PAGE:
India served as the bulwark for the Empire in providing a multifaceted second base for the control and growth of the Empire. India was the second administrative centre, a second military base; a second base for labour after Africa was lost on the abolishment of slavery, a second huge market for the expanding production at home. India besides providing a steady feed of revenues to Great Britain effectively paid for all these services to the burgeoning Empire all by herself – what a deal!
The imperial need for profits found synergistic opportunities in factors prevailing in the colonies – land, climate, labour and political control. The British government created new policies in the colonies facilitating British investments – one of the key ones was the labour policy.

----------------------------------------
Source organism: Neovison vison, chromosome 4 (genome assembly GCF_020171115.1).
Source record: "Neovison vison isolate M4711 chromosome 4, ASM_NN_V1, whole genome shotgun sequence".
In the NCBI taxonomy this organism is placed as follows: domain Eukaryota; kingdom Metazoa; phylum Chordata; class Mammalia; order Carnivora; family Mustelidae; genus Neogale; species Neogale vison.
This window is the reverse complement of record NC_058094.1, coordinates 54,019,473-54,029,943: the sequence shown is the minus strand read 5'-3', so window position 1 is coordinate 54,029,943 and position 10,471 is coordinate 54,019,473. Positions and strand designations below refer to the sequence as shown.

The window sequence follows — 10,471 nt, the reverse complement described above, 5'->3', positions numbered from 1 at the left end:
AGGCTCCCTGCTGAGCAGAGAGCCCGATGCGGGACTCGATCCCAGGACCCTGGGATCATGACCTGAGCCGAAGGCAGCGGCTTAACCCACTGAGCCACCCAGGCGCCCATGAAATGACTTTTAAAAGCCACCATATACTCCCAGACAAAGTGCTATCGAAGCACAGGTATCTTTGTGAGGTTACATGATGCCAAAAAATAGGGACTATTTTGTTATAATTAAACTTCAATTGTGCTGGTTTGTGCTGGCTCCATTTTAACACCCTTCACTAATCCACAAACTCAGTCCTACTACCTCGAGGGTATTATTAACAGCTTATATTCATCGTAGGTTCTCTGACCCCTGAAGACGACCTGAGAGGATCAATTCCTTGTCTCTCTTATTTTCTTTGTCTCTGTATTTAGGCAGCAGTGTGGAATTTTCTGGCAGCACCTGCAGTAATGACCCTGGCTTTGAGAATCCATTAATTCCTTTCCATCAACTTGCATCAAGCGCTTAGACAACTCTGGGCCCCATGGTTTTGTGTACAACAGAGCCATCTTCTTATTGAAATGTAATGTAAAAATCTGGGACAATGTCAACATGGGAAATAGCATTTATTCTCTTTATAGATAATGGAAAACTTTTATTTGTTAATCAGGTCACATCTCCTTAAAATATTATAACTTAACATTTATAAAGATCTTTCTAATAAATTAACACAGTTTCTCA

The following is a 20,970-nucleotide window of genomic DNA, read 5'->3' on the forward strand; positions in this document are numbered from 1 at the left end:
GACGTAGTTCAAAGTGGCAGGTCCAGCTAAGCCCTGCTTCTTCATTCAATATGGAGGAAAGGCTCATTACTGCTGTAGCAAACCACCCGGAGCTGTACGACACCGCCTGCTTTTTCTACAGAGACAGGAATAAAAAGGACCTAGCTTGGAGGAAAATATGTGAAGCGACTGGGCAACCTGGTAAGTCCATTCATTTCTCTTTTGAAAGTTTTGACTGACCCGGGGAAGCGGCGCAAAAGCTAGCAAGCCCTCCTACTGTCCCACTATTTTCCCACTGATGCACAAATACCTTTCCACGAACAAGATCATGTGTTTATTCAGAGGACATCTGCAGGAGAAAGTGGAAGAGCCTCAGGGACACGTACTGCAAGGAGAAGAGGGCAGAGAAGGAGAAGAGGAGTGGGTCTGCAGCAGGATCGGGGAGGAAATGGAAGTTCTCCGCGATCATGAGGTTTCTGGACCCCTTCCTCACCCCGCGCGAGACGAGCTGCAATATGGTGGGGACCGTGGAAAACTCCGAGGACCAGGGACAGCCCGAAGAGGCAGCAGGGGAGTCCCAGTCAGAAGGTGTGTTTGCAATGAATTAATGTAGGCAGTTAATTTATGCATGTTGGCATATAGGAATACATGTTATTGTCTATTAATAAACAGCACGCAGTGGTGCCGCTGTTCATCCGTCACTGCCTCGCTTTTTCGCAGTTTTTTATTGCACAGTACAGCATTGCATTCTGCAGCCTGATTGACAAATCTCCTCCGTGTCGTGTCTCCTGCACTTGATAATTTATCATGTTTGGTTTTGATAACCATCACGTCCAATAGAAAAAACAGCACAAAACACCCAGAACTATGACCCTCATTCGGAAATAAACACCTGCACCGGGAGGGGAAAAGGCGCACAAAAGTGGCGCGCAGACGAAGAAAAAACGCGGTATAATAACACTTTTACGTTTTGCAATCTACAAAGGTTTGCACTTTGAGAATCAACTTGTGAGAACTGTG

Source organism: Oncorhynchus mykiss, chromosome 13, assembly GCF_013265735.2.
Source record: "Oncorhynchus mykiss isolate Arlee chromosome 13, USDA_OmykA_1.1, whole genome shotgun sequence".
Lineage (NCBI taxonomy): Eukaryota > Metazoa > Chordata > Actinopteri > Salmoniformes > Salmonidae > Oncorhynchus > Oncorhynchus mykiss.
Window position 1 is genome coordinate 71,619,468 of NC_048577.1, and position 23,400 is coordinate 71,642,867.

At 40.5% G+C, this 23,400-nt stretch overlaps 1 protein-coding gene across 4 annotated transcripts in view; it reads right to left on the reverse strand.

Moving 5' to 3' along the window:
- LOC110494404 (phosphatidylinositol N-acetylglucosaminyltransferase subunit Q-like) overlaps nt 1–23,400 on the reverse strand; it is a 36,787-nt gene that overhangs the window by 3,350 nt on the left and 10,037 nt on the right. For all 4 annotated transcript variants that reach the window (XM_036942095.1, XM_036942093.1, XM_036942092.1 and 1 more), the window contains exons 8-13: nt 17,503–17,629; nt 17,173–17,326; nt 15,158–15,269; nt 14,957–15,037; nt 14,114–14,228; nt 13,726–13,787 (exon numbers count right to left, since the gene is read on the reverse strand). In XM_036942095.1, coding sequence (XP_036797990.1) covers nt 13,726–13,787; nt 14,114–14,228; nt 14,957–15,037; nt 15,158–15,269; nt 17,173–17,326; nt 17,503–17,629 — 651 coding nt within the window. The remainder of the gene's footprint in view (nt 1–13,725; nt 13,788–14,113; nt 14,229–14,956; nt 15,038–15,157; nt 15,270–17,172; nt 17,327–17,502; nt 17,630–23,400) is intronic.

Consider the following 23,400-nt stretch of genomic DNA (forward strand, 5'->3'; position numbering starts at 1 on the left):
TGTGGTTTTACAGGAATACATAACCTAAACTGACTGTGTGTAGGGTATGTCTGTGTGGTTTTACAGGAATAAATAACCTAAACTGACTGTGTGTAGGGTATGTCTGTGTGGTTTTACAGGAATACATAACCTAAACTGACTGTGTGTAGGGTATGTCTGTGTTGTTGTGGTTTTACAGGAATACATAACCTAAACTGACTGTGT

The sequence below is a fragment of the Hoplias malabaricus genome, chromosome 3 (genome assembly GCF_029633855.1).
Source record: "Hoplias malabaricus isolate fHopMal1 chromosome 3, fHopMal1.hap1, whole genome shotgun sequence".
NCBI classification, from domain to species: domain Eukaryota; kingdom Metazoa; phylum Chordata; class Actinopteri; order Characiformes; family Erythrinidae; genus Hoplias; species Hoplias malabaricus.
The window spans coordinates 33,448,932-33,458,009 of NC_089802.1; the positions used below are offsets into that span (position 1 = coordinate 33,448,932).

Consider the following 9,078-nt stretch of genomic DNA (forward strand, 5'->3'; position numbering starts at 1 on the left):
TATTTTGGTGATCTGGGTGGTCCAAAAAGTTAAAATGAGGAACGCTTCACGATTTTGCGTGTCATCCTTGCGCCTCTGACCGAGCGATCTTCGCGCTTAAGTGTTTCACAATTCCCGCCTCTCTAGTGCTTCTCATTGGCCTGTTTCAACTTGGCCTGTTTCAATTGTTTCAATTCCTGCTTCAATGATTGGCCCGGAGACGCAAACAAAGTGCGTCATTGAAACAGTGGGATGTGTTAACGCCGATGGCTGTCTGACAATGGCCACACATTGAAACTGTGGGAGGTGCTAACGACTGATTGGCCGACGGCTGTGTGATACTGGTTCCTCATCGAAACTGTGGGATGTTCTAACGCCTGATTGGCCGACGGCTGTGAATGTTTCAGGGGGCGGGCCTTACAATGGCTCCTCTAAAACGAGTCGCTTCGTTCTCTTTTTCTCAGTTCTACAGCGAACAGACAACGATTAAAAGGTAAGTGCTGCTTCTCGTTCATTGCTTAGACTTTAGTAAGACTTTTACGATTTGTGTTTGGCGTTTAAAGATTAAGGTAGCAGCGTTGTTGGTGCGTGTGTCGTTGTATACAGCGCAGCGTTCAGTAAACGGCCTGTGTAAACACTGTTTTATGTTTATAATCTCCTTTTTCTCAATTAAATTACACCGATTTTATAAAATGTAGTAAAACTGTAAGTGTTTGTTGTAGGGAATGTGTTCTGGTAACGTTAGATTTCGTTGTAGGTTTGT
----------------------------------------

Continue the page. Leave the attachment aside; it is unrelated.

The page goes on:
Shortage of labour
The abolition of slavery created a shortage of labour in the colonies. The local labour force in most of the colonies resisted moving out from their traditional vocations in large enough numbers to serve the growing British appetite. Britain decided to emigrate a very large amount of labourers from their second base in India initially to the sugar producing colonies – Mauritius, Fiji Island, Caribbean islands of Jamaica, British Guiana, and Trinidad, Grenada, St. Lucia, Natal in South Africa, Ceylon, Burma and Malaya– most of these colonies having neither strong local political and administrative organisations nor an economic base beyond their rivers, coasts and fields and herds.